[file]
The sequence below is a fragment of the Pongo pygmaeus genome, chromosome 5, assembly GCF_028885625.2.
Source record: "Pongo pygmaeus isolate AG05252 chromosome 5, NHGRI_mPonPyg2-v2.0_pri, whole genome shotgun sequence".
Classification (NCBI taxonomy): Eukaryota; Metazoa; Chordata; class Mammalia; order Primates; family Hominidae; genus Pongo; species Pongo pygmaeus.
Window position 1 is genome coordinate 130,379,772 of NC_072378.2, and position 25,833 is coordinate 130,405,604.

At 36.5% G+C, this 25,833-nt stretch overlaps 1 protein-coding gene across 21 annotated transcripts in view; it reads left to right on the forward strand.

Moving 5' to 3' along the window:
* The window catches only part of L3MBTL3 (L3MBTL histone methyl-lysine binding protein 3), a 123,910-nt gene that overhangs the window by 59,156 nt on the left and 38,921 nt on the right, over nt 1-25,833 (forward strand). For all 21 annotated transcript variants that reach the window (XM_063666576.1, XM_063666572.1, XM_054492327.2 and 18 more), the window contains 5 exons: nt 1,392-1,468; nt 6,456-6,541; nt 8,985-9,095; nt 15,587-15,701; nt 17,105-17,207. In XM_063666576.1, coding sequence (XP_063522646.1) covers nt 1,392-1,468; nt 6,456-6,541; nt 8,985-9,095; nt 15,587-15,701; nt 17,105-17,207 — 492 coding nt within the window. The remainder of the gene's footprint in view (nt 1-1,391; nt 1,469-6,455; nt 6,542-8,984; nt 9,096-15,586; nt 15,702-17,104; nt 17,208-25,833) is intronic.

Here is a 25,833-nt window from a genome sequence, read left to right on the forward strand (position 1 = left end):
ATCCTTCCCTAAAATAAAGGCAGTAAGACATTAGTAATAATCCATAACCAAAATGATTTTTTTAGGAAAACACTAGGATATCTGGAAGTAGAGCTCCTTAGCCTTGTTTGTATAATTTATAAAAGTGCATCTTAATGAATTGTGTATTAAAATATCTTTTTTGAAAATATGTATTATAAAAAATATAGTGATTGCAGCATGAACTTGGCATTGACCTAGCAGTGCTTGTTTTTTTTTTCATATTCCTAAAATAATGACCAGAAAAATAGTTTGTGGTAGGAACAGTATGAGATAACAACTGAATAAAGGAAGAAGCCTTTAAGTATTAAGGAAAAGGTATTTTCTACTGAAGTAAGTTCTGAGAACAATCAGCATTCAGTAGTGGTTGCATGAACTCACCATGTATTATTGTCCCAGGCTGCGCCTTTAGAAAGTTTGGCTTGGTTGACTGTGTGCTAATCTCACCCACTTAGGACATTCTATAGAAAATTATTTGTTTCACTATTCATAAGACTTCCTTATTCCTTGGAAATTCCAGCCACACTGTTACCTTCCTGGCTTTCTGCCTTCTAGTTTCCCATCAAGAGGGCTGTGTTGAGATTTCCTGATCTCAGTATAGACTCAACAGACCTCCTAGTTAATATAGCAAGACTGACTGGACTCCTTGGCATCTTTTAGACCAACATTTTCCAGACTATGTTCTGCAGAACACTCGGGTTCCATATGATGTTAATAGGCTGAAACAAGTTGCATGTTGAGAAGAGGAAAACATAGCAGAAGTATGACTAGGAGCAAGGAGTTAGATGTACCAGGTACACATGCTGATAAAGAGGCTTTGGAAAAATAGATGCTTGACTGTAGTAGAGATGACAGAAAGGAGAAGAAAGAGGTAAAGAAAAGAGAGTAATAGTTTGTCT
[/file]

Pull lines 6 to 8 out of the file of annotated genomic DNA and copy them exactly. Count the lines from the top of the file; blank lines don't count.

Moving 5' to 3' along the window:
* The window catches only part of L3MBTL3 (L3MBTL histone methyl-lysine binding protein 3), a 123,910-nt gene that overhangs the window by 59,156 nt on the left and 38,921 nt on the right, over nt 1-25,833 (forward strand). For all 21 annotated transcript variants that reach the window (XM_063666576.1, XM_063666572.1, XM_054492327.2 and 18 more), the window contains 5 exons: nt 1,392-1,468; nt 6,456-6,541; nt 8,985-9,095; nt 15,587-15,701; nt 17,105-17,207. In XM_063666576.1, coding sequence (XP_063522646.1) covers nt 1,392-1,468; nt 6,456-6,541; nt 8,985-9,095; nt 15,587-15,701; nt 17,105-17,207 — 492 coding nt within the window. The remainder of the gene's footprint in view (nt 1-1,391; nt 1,469-6,455; nt 6,542-8,984; nt 9,096-15,586; nt 15,702-17,104; nt 17,208-25,833) is intronic.

Here is a 25,833-nt window from a genome sequence, read left to right on the forward strand (position 1 = left end):